Stocking for Success

The surprising key to a thriving bottom line? Inventory management.
by : 

William J Lynott

November 1, 2011

Inventory management may seem like a dry subject, but for retailers, it can have a dramatic effect on profitability. A system that ensures you are carrying the right merchandise in the right quantity is an essential ingredient in a healthy bottom line. Too much inventory will tie up badly needed money while taking up valuable space on your shelves; too little inventory will eat away at your cash flow and disappoint customers you can’t afford to lose.

You may or may not be using one of the commercial packages of computer software to help manage your inventory. However, whether you’re using a manual or a computerized system, there are inventory basics you need to understand. Here are some of the most important:

Either system can be made to work

Many small retailers still rely on manual record-keeping for inventory, and if done properly, a pencil and paper system can be quite adequate. Still, computer-based systems undoubtedly are more efficient and less likely to suffer from costly lapses than manual systems.

While retail-specific commercial programs probably offer the optimum choice, there is no need for the small retailer to invest in costly software. “We are a small company and we use Quickbooks and Microsoft Excel to manage various aspects of our inventory,” says Marcy Roth of Accessory Artists, an online retailer. “They both have a role in inventory management, and so far they have worked quite well for us.”

Accurate records are essential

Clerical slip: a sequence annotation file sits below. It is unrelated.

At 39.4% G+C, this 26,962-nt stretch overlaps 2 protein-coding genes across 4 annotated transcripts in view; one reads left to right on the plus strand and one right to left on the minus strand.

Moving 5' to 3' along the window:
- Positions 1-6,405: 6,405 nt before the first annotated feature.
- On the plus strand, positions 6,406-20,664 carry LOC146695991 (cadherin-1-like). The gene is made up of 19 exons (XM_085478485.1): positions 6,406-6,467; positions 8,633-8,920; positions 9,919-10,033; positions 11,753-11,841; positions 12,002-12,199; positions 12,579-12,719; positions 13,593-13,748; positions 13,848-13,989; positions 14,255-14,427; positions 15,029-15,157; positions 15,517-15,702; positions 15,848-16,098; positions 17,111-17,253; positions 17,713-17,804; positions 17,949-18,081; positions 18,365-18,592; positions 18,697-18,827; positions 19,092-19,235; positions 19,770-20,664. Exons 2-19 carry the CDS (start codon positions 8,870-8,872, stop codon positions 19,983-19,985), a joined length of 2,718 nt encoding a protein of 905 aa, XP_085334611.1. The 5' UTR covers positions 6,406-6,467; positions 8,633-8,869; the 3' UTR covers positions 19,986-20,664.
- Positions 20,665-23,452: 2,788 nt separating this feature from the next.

Eugene Fram, emeritus professor of marketing at Rochester Institute of Technology’s College of Business, emphasizes the importance of inventory record-keeping for retailers. “Make certain you have adequate records of critical inventory information, even if they are in paper and pencil format,” he says. “This includes best-selling items, staple stock items, and items you do not carry but have been requested by customers. There is no substitute for having data on which to make merchandising decisions.”

Whether you maintain a manual system of records or a sophisticated software package, you must use great care in the information you enter. “Remember, inventory accuracy matters,” says Lisa Anderson of LMA Consulting Group in Claremont, Calif. “Even if you happen to place your order for precisely the amount you intended, if you were incorrect about how many you had on hand when you ordered, you’d end up with too many or too few. Either mistake will eat away at your profits.”

Strive for accountability

“To minimize inaccuracies it’s essential that one person be accountable for overall tracking, maintenance, and updates to all software or manual platforms that track inventory,” says Roth. “Wherever possible, the same person should be accountable for tracking order placements as well as shipping and receiving.” And that’s true even if that one person is you.

Don’t be afraid of markdowns